March 15, 2011
China became the first government to issue a mass evacuation order of all its citizens from the entire north east of Japan late last night.
Citing “the seriousness of and uncertainty surrounding the accident at the Fukushima nuclear plant at present”, the Chinese Embassy in Tokyo announced that it would be sending buses to evacuate all Chinese nationals from the Miyagi, Fukushima, Ibaraki and Iwate prefectures.
There are thought to be over 22 thousand Chinese nationals working in those areas. Those that are bussed out will be flown out of the country via China Southern Airlines on huge 272 seater jets.
Austria followed suit by announcing it would be moving its embassy from Tokyo to Osaka, over 250 miles (400 kilometers) away, due to radiation concerns. France and Finland have also urged their citizens to leave Tokyo and either move to the South of Japan or get out of the country altogether.
The Czech military has reportedly sent in planes to evacuate its nationals, While Russia says it is preparing to remove all of its soldiers and civilians from the Kuril islands, which are disputed with Japan.
Inside Russia, in the Far East of the country, military units are reportedly preparing to evacuate towns on concerns of nuclear fallout, while residents are rushing to buy iodine pills.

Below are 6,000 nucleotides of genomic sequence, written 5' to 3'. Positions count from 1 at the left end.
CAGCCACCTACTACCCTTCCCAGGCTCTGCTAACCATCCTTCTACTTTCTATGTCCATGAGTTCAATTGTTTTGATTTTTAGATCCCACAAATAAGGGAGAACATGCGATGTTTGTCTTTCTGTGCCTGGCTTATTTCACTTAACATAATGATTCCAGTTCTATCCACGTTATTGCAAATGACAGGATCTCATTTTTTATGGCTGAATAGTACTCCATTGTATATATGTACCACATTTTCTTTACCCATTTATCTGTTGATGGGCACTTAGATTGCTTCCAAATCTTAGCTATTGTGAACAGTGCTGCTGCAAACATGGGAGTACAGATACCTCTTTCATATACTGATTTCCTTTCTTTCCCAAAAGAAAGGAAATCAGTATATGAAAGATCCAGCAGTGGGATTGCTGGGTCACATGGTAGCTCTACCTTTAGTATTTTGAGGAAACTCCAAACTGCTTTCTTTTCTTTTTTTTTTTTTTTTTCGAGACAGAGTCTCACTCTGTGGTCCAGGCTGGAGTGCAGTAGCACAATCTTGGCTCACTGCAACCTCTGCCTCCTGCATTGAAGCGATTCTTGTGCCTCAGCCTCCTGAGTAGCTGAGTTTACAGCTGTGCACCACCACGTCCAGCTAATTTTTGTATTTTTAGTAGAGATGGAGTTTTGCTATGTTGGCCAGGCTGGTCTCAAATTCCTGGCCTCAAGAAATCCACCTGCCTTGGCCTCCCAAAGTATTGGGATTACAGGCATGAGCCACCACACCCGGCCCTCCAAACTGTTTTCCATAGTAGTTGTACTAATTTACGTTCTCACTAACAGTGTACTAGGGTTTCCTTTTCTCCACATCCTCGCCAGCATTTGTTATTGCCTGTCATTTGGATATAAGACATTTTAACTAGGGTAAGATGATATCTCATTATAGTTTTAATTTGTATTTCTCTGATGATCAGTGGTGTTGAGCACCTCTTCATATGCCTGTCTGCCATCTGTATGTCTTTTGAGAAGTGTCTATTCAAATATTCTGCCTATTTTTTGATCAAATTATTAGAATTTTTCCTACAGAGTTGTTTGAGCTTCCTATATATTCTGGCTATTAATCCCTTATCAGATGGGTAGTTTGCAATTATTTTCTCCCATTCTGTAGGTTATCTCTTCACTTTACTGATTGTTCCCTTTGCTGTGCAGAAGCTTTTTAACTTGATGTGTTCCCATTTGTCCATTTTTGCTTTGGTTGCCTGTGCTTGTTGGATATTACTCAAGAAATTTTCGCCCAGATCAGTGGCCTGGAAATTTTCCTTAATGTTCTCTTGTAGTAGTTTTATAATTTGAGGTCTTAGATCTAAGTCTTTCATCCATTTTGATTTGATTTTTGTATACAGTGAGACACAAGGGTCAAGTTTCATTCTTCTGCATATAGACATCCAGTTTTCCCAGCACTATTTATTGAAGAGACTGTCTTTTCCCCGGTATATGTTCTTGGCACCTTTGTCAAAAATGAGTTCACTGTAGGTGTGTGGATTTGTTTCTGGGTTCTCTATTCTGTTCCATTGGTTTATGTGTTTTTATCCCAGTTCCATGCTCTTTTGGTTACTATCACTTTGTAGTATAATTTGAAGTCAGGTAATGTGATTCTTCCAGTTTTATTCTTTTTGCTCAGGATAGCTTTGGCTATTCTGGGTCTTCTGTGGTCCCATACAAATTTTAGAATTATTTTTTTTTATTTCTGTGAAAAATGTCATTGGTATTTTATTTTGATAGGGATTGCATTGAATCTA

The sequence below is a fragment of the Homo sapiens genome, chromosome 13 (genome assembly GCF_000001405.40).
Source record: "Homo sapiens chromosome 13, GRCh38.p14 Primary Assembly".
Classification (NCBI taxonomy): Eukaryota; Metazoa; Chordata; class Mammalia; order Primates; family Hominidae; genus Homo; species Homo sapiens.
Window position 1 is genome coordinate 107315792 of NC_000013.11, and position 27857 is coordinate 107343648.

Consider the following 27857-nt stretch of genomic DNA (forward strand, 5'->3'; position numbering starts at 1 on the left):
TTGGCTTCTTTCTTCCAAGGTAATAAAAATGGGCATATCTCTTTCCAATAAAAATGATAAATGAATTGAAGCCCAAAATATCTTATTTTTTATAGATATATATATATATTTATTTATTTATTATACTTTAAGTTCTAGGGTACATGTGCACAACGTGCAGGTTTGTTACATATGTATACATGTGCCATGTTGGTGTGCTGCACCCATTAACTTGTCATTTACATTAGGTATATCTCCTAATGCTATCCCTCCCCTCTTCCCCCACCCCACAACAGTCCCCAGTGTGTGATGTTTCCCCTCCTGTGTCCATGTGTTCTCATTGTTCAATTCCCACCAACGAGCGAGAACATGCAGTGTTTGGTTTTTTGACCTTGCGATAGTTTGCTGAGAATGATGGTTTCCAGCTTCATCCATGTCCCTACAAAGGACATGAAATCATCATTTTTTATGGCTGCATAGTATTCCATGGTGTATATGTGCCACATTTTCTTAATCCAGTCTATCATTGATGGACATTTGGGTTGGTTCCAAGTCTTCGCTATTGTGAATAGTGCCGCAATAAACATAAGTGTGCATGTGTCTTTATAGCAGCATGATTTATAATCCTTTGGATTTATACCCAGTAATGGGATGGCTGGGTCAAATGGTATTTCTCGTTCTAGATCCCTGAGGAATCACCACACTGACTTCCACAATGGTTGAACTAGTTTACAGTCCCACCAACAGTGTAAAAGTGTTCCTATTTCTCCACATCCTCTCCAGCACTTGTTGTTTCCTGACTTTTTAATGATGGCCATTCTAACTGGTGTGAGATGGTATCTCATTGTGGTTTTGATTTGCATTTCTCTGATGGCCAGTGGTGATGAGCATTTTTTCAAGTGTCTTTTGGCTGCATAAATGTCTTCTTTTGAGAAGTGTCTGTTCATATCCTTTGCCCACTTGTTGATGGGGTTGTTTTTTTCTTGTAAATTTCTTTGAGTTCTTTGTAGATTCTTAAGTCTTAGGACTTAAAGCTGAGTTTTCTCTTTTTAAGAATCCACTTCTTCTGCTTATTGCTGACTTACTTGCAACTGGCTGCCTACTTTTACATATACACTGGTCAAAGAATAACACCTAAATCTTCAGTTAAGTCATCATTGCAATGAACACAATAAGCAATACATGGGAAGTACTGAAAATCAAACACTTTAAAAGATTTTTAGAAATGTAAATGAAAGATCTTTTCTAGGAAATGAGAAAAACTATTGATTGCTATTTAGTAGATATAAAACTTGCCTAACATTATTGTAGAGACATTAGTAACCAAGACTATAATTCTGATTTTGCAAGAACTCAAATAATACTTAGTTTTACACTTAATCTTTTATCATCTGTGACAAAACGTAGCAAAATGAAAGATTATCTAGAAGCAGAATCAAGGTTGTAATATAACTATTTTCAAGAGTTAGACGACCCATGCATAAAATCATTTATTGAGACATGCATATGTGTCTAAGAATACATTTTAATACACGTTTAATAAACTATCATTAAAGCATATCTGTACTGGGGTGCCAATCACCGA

The U.S. Embassy in Tokyo has issued a warning to Americans saying they “should avoid travel to Japan at this time.” Several other European countries have done the same.
Reuters reports that several multinational companies have also issued evacuation orders, yet American based companies, including JP Morgan and Citigroup banks have refrained from doing so because they are following guidance by the U.S. embassy, which has not urged nationals to leave Tokyo.
Airlines including Lufthansa have begun canceling flights to Tokyo.
Journalists, tourists and even residents are also lining up at airports to get away as soon as they can, according to reports.
Those that have stayed have emptied the shelves of grocery stores in Tokyo, which have practically all sold out of rice, noodles and bread and other items such as radios, flashlights, candles, fuel cans and sleeping bags.
The prevailing popular mood in the Japanese capital now seems to be that the public is not being told of the true scale of the danger they are in and the government cannot be trusted as a reliable source of information. Many have chosen to simply leave as quickly as possible.